Hillsborough town leaders will gather next week to celebrate “the sludge,” or rather the newly upgraded facility that takes of it.

At a project cost of $19.8 million, the expanded and renovated Hillsborough Wastewater Treatment Plant is more efficient and environmentally friendly, coming into compliance with the more stringent state rules.

Kenny Keel, Hillsborough Town Engineer and Utilities Director, said the facility hadn’t been upgraded since the 1970s.

The project, which began in October 2011, will help the Town move forward with new development by increasing the 36-year-old plant’s hydraulic treatment capacity, Keel said.

Renovations to the facility, which is located at 355 Elizabeth Brady Rd., were mostly completed in January. It now has the ability to treat 3 million gallons of waste water daily, which is the maximum permitted.

Keel said that the expansion allows the Town to meet the increasing demands of a growing population.

“It enables us to have that ability to serve new developments and any other sort of commercial or residential growth that bring money into the Town, increase our tax base, and help our Town overall to thrive,” Keel said.

Prior to the upgrade, the plant’s outdated technology and design prevented it from meeting the stricter state rules, known as the “Falls Lake Rules.”

Hillsborough is located within the lake’s watershed.

“It gives us the ability to have the plant operating superbly and have that extra capacity before those new rules kick in,” he said.

The Falls Lake Rules, which go into affect in 2016, are intended to protect and restore the water quality of Falls Lake, which is on the Environmental Protection Agency’s list of impaired waters.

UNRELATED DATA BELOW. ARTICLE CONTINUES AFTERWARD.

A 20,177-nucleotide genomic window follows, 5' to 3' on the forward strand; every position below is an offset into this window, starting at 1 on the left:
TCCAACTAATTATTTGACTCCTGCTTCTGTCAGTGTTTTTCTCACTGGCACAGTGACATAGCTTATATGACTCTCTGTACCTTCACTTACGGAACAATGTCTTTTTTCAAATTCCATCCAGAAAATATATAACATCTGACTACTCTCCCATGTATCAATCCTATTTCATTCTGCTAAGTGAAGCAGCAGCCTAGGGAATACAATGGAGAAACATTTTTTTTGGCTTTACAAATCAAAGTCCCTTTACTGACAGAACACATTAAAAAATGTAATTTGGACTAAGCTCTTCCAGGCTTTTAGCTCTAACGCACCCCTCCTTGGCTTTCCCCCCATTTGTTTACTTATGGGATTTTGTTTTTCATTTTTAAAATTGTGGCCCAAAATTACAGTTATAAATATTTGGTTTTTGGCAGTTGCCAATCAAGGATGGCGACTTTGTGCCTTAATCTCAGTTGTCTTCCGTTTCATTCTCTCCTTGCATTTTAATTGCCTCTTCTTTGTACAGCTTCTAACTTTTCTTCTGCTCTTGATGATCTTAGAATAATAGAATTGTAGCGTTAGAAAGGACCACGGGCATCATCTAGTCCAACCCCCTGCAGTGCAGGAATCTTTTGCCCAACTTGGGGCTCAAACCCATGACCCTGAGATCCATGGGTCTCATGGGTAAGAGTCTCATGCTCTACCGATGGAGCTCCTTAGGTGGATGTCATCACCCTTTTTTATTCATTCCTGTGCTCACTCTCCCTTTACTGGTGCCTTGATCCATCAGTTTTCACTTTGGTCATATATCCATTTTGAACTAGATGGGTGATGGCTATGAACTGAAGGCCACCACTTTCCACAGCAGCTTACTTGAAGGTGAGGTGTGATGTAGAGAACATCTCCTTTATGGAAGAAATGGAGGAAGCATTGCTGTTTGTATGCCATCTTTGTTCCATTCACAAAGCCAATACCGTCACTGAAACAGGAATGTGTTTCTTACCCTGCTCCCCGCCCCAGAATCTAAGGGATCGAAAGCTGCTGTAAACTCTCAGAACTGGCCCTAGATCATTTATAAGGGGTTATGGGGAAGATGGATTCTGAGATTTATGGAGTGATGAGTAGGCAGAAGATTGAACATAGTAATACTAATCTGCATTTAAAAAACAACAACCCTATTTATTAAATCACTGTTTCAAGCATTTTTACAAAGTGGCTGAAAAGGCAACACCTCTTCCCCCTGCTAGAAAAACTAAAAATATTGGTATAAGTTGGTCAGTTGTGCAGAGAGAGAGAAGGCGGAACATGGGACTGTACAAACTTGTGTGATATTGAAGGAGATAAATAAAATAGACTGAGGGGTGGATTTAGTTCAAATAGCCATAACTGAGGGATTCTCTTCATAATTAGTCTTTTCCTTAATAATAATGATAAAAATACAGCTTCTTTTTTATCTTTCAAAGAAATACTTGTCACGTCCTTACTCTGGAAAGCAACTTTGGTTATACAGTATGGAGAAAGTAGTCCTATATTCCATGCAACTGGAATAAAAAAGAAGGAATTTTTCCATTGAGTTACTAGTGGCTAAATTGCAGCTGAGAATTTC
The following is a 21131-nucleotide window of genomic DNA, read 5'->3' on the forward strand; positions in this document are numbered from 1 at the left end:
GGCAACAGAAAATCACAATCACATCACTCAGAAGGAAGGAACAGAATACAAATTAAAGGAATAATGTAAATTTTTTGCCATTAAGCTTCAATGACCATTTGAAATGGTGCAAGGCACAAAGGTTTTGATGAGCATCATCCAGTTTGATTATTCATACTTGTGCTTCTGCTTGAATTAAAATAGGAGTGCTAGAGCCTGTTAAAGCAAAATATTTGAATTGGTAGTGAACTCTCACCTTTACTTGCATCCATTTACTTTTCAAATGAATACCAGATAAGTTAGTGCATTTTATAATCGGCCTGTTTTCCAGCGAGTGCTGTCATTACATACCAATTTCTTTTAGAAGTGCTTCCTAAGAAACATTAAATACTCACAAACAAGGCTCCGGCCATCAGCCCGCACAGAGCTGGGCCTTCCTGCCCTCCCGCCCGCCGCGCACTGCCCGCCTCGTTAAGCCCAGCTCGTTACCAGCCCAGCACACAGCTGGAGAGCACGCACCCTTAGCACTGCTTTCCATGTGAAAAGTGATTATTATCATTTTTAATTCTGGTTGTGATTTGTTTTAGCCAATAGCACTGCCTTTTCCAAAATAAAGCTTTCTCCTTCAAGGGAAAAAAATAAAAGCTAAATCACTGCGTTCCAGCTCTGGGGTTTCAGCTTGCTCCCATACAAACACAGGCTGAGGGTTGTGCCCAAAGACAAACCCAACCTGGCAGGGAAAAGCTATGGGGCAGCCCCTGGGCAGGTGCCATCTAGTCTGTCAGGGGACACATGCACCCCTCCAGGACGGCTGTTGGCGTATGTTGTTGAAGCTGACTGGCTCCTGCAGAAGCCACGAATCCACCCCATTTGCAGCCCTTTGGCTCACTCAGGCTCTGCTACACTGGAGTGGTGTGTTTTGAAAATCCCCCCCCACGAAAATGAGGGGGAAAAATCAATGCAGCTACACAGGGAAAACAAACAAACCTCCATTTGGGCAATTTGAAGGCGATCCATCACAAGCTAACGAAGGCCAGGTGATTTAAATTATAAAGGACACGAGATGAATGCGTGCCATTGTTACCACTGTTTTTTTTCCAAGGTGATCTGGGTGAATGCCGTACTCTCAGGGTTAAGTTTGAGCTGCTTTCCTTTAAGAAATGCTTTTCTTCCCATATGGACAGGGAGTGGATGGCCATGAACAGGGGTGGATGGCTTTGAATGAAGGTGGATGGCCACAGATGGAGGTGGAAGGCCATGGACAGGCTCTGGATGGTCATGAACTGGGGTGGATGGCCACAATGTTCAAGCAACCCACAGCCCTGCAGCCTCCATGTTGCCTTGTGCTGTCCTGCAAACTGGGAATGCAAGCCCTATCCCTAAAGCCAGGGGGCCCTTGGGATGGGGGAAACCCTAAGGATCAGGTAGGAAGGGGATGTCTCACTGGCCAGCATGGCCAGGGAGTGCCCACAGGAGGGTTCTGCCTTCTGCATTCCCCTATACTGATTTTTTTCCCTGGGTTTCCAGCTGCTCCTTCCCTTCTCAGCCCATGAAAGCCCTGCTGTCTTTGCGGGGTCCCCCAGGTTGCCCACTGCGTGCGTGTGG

“The age of our plant and the Falls Lake Rules were the major drivers in needing to upgrade our plant.”

Specific improvements to the plant include new tertiary filters that are capable of removing nitrogen and phosphorous.

“Nitrogen and phosphorous are two of the main things that you need to treat for in this plant because those are nutrients that can cause issues at Falls Lake with algae blooms that happen within the lake itself,” Keel said.

A trash removal stage at the beginning of the process has also been implemented, and upgrades have been made to the biological treatment basins.

The new equipment can the handle wastewater bio solids, or sludge, so that it can be processed and sent to a composting facility to be mixed with yard waste to create fertilizer.

In the wake of toxic spills that happened in North Carolina this year, Keel said that he the new back up power generator will be essential in taking necessary prevention measures. The plant previously did not have a generator on site and relied on outside power feeds.

“It ensures that we keep the wastewater treatment process going and that we don’t have any bad sewer spills or any environmental issues stemming from a loss of power.”

Choate Construction Company of Atlanta, Ga., constructed the upgrades, which were funded largely by $18.2 million from the State Revolving Fund loan program. Debt payments will begin in Fiscal Year 2015, according to a Town news release.

Planning for a second phase of the plant upgrade will begin in 2015, with construction expected to start between fiscal years 2020 and 2030.


The ribbon-cutting ceremony to unveil the Hillsborough Waste Water Treatment Facility is this Wednesday, April 23, at 10:00 a.m.

Hillsborough Mayor Tom Stevens, Town Manager Eric Peterson and Keel will speak at the ceremony.

The public is invited to take guided tours of the plant.